Mental health stigma is informed by erroneous stereotypes of those who experience psychological illnesses. Despite a rise in campaigns to present a more accurate view, these inaccuracies perpetuate. This damaging approach has an insidious impact throughout our culture, from the mentally ill being demonized in horror movies to scapegoating when it comes to violent crime. But how does popular public opinion translate into an impact on voting?

Part of the issue is that stigma can affect the translation of mental competency. Decisions are made using the most extreme definitions of mental illness, rather than a more balanced approach. There are 39 states that have legislation in place restricting those with psychological conditions from voting if they are ruled to be mentally incompetent. Some states even still utilize stigmatizing language in this legislature, such as "idiots", or "insane persons." At times, people who are otherwise able to make well considered decisions are found to be mentally incapable of voting.

While stigma itself will not improve until the wider public becomes more educated on the subject, we can push for assessment standardization of mental capacity to vote. Such as those currently in place in California and Maryland. The criteria, promoted by the Bazelon Center and the American Bar Association, is straightforward. It asks simply whether the person is able to communicate a desire to vote. This provides equality with every other US citizen; if you can make a choice, you can vote.

Hospitalization

Mental illness can present in a wide variety of forms, with each disorder involving symptoms of variable severity. Each individual tends to experience illness through a very personal lens, which is why treatment is nuanced by necessity. Some find psychiatric medication helpful, while others use alternative remedies such as CBD oil as part of their therapy. In serious cases, a period of hospitalization may be required in order to provide structured care. It is unfortunately the case that becoming an inpatient can have a detrimental affect voting.

Particularly in the case of unexpected hospitalization, the logistical processes to enable inpatients to vote can be complex. This can vary from state to state, but usually involves applying for an emergency ballot, a physician's confirmation of the patient's inability to attend the polls, this must then be notarized and approved by the city. Only then can the patient vote in absentia. Even for long-term patients, keeping up to date with voter registration and polling dates and may not be considered a priority during this difficult time in their lives.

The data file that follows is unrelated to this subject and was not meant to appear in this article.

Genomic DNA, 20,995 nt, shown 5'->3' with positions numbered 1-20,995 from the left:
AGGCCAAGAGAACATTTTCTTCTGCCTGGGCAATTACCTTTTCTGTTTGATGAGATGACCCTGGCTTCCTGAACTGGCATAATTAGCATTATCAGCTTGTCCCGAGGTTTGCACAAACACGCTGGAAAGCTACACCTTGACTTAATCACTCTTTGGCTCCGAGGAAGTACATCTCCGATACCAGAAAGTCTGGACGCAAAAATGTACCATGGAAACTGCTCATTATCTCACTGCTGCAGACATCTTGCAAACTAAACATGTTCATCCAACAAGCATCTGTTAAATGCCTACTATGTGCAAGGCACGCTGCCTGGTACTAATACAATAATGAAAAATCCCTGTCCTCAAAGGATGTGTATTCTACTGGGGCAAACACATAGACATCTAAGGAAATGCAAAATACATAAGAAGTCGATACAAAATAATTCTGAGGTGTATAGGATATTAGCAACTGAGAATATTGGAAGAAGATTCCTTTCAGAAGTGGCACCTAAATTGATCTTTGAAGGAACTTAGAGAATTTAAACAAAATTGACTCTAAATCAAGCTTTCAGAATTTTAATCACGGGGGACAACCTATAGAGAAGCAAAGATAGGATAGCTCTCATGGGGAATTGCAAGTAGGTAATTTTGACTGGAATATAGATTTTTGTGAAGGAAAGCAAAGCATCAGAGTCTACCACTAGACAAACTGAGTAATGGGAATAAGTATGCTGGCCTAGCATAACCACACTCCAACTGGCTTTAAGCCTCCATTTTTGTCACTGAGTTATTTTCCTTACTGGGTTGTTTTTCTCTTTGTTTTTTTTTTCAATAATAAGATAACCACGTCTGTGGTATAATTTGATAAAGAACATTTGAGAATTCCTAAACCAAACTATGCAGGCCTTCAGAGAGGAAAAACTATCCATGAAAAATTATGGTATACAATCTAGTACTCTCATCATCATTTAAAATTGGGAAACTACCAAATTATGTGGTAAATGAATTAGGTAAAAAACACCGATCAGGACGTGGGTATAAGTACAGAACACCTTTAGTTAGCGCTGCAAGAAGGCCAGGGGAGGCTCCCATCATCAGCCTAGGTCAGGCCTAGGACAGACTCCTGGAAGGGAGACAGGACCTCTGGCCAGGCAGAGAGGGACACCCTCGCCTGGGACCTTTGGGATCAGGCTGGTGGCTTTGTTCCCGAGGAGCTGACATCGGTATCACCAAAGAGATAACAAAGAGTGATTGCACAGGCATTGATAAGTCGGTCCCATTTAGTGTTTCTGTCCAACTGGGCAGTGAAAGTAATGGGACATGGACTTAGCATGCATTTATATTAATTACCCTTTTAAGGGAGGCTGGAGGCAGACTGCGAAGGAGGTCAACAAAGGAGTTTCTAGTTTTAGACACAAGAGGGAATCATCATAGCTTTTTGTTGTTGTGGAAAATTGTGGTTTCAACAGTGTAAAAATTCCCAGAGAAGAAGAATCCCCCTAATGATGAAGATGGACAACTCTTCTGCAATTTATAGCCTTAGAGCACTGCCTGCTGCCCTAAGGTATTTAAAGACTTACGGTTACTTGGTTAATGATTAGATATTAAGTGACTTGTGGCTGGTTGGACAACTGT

The solution to this issue is usually one of providing patients with sufficient support and education. Provide them with guidance and information on how and where to register to vote in their local area. Make them aware of resources they can use to do so, such as free internet access in libraries. Initiatives like the Penn Votes Project can be effective, wherein medical students take responsibility to work with patients to ensure they are assisted through voting processes.

Living with Mental Illness

Simply navigating your daily tasks while experiencing symptoms of mental illness is difficult, and can take a lot of time to get used to -- if it happens at all. Many patients are able to manage their mental health very well overall. However, there may be periods of unexpected crisis, followed by treatment, changes in prescription medication, and recovery. This can be exhausting, and overwhelming. It cannot be understated how mental illness can have a disruptive influence upon daily life. It should be no surprise that this can also affect the tendency to get out and vote.